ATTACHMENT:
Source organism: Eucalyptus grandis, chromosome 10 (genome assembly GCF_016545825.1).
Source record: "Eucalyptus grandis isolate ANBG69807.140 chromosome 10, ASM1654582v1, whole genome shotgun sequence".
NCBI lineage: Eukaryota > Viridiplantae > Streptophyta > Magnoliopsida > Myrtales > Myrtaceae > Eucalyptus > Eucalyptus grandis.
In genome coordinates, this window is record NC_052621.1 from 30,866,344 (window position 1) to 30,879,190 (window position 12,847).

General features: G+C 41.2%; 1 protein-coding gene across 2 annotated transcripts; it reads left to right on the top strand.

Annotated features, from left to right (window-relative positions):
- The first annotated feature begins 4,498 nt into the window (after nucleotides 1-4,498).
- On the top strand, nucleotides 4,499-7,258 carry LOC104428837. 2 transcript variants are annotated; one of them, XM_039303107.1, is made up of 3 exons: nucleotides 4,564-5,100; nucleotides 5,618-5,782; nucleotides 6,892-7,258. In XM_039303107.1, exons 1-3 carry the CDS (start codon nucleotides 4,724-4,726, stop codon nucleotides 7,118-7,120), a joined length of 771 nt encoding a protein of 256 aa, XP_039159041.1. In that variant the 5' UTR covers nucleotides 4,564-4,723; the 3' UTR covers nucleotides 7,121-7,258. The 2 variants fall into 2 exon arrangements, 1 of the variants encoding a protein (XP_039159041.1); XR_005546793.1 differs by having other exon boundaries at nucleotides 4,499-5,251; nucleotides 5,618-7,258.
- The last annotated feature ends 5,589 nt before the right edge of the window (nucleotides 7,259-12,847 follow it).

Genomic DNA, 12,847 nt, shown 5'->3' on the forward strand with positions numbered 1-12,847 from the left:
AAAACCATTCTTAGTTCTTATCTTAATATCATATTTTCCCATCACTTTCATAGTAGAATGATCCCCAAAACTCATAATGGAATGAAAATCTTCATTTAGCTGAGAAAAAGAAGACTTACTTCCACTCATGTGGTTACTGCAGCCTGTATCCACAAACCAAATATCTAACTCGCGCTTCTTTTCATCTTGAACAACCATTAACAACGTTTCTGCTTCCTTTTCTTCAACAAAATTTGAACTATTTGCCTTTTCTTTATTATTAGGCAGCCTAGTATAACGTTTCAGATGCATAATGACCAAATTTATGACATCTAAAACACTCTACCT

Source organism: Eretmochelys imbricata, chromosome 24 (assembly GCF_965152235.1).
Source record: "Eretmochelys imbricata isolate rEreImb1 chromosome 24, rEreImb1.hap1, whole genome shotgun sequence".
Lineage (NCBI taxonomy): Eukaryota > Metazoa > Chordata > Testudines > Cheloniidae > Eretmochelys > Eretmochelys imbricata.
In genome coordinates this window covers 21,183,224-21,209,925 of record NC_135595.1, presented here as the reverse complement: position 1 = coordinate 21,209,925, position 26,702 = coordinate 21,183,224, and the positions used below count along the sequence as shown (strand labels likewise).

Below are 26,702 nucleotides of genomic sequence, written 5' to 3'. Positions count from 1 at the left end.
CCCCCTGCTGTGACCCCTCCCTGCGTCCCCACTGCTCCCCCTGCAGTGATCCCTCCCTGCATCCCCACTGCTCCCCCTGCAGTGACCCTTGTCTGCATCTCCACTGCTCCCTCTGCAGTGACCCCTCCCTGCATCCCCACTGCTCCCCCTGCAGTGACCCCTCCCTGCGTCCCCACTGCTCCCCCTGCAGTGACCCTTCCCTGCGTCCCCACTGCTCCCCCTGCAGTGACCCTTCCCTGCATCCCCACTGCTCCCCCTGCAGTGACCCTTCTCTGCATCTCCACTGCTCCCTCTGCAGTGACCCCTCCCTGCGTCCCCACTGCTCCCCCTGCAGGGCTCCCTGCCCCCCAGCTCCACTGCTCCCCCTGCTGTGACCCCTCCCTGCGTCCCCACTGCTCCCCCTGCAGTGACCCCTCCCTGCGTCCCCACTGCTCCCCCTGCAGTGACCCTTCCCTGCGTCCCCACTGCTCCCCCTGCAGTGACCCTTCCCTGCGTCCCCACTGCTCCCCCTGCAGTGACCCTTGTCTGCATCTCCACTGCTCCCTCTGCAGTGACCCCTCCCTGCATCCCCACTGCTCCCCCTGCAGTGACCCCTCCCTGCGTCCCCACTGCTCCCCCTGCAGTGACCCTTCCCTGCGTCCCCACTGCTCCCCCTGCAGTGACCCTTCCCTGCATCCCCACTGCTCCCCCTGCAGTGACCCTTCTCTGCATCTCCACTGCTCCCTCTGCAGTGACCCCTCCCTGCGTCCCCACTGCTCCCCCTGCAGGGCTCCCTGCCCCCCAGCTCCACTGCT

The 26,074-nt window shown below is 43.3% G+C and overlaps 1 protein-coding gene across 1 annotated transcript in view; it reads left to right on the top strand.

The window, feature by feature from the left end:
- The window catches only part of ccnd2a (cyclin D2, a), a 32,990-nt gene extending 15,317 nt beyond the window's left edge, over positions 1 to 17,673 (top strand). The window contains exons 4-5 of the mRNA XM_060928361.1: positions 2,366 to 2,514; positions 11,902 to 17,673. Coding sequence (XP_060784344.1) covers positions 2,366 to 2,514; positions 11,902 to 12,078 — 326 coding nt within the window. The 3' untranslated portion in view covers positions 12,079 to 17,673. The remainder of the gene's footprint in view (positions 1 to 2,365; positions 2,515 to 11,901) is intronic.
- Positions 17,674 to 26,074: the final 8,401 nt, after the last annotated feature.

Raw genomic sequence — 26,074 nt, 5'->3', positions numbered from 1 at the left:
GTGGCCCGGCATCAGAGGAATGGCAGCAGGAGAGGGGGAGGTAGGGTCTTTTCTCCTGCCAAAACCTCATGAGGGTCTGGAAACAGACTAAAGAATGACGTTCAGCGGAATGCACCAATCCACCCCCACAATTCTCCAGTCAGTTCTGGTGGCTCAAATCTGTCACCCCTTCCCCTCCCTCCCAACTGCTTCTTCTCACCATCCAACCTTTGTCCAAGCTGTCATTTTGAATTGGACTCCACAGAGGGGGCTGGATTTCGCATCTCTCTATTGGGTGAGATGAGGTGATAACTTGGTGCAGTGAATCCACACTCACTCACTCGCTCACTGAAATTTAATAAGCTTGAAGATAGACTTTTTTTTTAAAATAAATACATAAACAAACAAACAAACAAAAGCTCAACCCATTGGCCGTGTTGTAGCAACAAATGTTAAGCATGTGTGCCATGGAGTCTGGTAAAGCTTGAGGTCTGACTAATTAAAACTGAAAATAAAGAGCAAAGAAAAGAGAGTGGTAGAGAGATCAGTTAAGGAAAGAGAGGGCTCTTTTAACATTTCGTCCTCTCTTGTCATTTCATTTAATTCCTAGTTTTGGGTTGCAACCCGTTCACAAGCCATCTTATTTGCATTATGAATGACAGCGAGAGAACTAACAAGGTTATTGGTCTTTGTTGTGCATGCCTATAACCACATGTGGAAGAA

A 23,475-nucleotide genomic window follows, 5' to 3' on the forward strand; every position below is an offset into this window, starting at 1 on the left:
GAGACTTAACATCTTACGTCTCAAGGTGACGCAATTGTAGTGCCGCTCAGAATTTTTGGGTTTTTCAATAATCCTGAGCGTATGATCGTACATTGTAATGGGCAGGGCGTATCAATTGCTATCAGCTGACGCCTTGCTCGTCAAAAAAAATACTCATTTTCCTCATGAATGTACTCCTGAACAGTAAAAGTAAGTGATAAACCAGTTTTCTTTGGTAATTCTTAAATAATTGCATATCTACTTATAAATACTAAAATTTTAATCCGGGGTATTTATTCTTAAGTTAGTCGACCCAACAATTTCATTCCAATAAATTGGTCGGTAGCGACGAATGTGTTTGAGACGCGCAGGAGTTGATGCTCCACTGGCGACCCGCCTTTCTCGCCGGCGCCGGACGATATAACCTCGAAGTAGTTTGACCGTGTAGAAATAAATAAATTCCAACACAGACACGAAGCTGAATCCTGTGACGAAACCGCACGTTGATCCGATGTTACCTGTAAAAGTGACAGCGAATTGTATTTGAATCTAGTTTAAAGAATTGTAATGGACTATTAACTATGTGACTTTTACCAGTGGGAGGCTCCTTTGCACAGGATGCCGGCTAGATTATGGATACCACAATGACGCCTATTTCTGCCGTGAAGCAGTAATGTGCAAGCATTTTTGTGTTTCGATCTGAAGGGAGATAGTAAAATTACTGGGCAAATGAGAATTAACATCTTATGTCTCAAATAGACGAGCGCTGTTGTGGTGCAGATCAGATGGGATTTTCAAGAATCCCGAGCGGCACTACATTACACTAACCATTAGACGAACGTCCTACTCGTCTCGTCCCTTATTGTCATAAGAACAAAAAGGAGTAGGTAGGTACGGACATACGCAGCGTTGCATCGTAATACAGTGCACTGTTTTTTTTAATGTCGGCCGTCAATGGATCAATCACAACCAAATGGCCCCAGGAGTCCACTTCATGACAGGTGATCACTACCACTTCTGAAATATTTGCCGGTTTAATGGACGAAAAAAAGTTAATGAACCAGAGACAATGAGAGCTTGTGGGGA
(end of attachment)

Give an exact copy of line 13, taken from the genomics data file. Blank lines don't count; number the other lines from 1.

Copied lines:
Source record: "Eretmochelys imbricata isolate rEreImb1 chromosome 24, rEreImb1.hap1, whole genome shotgun sequence".